Duhig Revisited – Perryman v. Spartan Tex. Six Capital Partners, Ltd.
Title examination is typically characterized by a series of deeds and conveyances, which—unsurprisingly—do not convey property and/or interests in a neat, uniform fashion. To eliminate some of this confusion in the context of over-conveyances, the Texas Supreme Court established the Duhig doctrine. Duhig v. Peavy-Moore Lumber Co., 144 S.W.2d 878 (Tex. 1940). The Duhig doctrine holds that where full effect cannot be given to the granted interest and the reserved interest, the grantor will be stopped, and the courts will give priority to the granted interest until the granted interest has been fully satisfied. If the granted interest cannot be fully satisfied, then the grantee has a cause of action for breach of warranty. Id. at 879-80.
In Perryman v. Spartan Tex. Six Capital Partners, Ltd., 546 S.W.3d 110 (Tex. 2018), the Texas Supreme Court revisited the Duhig doctrine and ultimately rejected its applicability to the conveyances at issue. Perryman involved a chain of eight separate real-property deeds, the first of which was executed in 1977, when Ben Perryman conveyed property to his son and daughter-in-law, Gary and Nancy Perryman. 546 S.W.3d 110 at 113. The deed conveyed to Gary and Nancy a parcel of land referred to as the “First Tract,”
“LESS, SAVE AND EXCEPT an undivided one-half (1/2) of all royalties from the production of oil, gas and/or other minerals that may be produced from the above described premises which are now owned by Grantor.” Id. at 113-14 (emphasis added).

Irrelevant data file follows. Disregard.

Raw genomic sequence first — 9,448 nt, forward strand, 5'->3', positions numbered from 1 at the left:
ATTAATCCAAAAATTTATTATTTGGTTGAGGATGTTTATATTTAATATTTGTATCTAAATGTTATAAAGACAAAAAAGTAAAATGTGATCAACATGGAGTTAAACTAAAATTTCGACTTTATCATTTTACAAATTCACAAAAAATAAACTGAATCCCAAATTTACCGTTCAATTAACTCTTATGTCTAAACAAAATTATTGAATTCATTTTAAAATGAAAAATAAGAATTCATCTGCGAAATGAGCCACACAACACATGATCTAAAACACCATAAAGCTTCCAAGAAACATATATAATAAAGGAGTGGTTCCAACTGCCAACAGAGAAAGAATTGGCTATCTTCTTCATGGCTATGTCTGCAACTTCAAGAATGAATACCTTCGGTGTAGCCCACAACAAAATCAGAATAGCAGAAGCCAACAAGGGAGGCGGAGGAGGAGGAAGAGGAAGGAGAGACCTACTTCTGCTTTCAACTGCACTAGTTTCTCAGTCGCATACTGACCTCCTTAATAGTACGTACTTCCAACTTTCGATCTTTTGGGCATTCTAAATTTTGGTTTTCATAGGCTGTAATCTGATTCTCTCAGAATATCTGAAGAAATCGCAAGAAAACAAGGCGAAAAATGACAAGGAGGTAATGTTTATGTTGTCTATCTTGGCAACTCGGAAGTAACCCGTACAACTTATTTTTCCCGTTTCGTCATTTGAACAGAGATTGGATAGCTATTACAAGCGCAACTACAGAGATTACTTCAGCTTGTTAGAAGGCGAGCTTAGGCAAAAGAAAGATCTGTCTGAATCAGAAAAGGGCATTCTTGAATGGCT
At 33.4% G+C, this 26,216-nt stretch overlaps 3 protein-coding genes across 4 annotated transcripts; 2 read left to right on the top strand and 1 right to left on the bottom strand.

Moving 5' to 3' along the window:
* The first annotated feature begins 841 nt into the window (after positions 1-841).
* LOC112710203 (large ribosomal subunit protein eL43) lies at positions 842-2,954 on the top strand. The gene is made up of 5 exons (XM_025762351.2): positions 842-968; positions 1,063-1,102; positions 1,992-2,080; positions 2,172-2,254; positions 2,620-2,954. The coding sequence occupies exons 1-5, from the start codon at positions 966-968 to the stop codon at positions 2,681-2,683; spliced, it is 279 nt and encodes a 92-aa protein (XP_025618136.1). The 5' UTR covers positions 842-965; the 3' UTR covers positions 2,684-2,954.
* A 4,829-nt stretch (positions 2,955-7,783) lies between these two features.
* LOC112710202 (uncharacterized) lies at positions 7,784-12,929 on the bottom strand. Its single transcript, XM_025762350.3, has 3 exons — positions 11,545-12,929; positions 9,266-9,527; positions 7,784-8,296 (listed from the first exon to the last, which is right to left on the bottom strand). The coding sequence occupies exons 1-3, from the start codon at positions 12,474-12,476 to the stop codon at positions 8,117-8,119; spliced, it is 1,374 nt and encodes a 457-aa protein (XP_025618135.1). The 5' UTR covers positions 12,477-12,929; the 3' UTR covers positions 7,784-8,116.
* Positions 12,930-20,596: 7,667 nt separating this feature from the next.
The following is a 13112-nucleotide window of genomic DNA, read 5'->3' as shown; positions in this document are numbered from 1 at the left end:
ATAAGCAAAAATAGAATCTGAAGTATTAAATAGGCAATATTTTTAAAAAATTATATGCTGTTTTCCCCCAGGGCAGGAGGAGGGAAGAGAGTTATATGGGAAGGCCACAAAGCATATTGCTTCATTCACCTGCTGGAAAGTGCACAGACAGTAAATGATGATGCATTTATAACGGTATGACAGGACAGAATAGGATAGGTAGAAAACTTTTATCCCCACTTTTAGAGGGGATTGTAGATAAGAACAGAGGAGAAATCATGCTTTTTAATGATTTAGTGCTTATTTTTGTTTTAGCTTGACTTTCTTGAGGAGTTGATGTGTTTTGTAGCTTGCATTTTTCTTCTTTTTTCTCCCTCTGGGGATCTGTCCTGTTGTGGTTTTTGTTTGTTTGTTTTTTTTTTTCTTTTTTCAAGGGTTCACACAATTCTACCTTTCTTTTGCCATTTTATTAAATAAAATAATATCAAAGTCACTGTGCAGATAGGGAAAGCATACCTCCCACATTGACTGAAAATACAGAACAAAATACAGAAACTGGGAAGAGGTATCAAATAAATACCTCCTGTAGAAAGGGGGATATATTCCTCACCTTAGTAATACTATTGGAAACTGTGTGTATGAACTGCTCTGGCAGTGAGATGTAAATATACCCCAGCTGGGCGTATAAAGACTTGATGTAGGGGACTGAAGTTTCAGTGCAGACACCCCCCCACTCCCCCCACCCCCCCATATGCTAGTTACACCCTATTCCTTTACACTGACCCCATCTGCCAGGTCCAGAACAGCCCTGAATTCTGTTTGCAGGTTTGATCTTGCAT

As a result of the deed and in light of the fact that Ben owned all of the royalties, minerals, and premises at the time of the conveyance, Ben retained 1/2 of the royalty interests in the First Tract, and Gary and Nancy owned all of the surface and mineral interests and the other 1/2 of the royalty interest in the First Tract. Id. at 114. In a series of seven more deeds all containing warranties, the First Tract was conveyed to different entities, with several deeds failing to disclose the existing royalty interest ownership.
The dispute focused on the ownership of the royalty interests after the seven subsequent deeds were executed, with respect to the “less, save and except” clauses present in the first four deeds. The trial court construed the language as reserving for the grantor 1/2 of all the royalties which were then owned by the grantor, thus eliminating any Duhig concern. Id. at 113. On the other hand, the court of appeals held that the deeds in this case “purported to grant title to the land subject to a 1/2 royalty interest in the described property.” Id. at 118. The court of appeals concluded that, because the deeds made “no mention” of the “previously excepted” royalty interests, and yet provided general warranties covering all the title purportedly conveyed, the grantors breached their warranties and thus were “estopped from claiming a royalty interest in the subject property under the Duhig doctrine.” Id.
The Texas Supreme Court, however, did not apply the Duhig doctrine. Id. at 119. The Texas Supreme Court explained that “the ‘less, save and except’ clause created an exception from the grant, not a reservation for the grantor.” Id. The “deeds conveyed the entire property interest ‘less, save and except’ a 1/2 royalty interest, and  contained no language purporting to ‘reserve’ that excepted interest for or unto the grantors.” Id. Thus, the deeds did not purport to both convey and reserve unto the grantors more than the grantors owned. As a result, the seven subsequent deeds were not over-conveyances requiring application of the Duhig doctrine. Id. at 119-120.
Perryman is significant because it because limited the application of the Duhig doctrine. When the deed language creates an exception of an interest from the overall grant, rather than a reservation of an interest for the grantor, the deed will not create a Duhig problem. When interpreting a deed, it is important to pay close attention to the granted interest, ensure whether any additional interests have been either excepted from that grant or reserved for the grantor and determine whether the grantor provided a warranty. If the deed or conveyance is missing warranty language, then the Duhig doctrine will not apply.